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There are many composer throughout history that should have his or her place on such a list as this one, but to try to limit myself, I've picked out a few that really, really mean something to me.
Also to be noted is that these are all western composers (for referance, see Music History 102) but that I do also appreciate composers and music from other parts of the world, notably traditionally Indian and Australian music, Norwegian folk music and certain oriental vocal early music. But in those genres it is harder to pinpoint certain musical pieces with composers, and hence they fall out of the scope of this list. Maybe some time in the future I'll create an additional list with these musics listed and shared.
A small note : There are a few composers / arrangers that I havn't listed below which I also like. The reason is of course that they havn't produced enough of what I like to make it to the list, that I don't find their genious, and simply that they have in addition to the good stuff produced too much boring stuff. In no perticular order; deLasso, Mozart, Beethoven, Grieg, Janacek, Mahler, Händel, de Morales, von Bingen, Gabrieli, Ferrari, Dowe, Gluck. Also note that Henry Purcel, Schütz and Tieleman are missing from the below list; not because they shouldn't be there, but because I havn't had time for entering them yet. They're on their way, though.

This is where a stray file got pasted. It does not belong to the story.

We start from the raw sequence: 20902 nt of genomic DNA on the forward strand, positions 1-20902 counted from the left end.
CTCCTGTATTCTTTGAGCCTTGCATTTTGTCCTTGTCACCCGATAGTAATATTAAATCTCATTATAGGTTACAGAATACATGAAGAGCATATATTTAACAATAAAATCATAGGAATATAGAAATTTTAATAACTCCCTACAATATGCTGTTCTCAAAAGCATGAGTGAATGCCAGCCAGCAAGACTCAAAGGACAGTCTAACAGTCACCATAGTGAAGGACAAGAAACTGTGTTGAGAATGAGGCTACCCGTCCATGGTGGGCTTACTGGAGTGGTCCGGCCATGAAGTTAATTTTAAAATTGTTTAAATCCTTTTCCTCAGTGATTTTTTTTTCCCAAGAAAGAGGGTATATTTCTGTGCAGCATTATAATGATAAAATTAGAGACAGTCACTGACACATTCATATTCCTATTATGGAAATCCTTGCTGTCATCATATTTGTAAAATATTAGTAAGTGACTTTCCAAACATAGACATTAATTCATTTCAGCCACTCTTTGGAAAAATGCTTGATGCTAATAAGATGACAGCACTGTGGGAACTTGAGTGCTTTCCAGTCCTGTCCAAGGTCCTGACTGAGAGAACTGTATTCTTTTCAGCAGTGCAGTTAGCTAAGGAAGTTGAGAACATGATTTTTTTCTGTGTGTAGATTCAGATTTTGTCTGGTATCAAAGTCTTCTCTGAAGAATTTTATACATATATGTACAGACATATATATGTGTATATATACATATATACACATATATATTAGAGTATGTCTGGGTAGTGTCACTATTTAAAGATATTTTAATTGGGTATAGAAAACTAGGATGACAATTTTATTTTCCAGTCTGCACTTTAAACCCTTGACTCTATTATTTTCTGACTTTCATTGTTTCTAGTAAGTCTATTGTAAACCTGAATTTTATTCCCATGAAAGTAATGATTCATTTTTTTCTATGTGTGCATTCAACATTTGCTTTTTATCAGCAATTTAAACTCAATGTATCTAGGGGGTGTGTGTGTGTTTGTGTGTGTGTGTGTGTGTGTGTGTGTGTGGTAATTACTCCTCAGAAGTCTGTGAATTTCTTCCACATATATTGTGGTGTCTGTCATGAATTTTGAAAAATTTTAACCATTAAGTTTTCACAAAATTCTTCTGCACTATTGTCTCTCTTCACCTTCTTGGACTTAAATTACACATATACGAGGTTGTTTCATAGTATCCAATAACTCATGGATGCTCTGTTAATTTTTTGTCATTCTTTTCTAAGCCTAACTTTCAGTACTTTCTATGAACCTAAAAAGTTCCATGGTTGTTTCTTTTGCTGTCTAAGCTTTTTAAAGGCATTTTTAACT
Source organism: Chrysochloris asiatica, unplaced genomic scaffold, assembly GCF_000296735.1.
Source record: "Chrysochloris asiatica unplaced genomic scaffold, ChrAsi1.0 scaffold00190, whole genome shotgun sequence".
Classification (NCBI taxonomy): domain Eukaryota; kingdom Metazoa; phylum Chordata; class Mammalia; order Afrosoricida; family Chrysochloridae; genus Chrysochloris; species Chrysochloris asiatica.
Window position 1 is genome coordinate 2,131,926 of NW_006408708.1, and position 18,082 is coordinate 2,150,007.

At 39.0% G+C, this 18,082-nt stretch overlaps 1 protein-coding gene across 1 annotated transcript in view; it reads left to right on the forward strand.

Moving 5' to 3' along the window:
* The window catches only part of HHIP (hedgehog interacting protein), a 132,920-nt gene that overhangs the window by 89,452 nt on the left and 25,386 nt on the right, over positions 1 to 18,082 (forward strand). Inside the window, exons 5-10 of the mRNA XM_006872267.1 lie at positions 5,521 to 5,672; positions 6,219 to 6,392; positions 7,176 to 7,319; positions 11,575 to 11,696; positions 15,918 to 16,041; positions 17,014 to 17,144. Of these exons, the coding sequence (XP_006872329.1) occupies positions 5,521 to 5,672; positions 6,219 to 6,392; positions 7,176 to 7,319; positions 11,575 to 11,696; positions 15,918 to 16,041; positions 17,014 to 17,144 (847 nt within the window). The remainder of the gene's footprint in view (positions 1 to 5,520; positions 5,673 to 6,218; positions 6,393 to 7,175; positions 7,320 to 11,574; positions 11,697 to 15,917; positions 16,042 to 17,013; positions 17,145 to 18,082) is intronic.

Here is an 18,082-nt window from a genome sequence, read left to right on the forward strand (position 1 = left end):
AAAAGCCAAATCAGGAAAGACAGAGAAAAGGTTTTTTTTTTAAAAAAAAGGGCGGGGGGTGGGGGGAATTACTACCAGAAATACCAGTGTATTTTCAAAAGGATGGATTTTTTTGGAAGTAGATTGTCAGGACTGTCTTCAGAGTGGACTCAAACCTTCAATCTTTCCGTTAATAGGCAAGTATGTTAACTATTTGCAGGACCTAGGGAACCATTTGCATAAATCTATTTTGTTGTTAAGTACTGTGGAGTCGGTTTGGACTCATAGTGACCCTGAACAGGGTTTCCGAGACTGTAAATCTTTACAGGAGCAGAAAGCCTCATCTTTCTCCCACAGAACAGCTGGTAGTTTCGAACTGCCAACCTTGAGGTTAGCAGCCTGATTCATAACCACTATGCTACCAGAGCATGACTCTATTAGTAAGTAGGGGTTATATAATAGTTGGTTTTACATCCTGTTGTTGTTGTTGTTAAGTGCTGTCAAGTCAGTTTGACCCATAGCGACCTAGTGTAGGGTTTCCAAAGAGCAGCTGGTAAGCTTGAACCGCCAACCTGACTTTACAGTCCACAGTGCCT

Anyway, the western composers, in chronological order ;
Tielman Susato ( 1500? - 1561 )
One of my first kicks with mediveal and rennesaince music was Dutch composer and arranger Susatos "Dansereye" which truly spellstruck me. Here was a different kind of music, first sounding simple but soon revealing complex and interesting patterns and sounds. I still get a kick out of this music, and his music is truly recomended. It is classified as "rennesaince dance music" ; why don't you try dancing to this?
Trivia : BLACKMORE'S NIGHT's song "The clock ticks on" from Shadow of the Moon contains some of Tielemans scores. I have never heard this music nor of the group before, but I'm told that within a certain heavier genre than what I'm used to, they're "heavy stuff."
Giovanni Pierluigi da Palestrina ( 1525? - 1594 )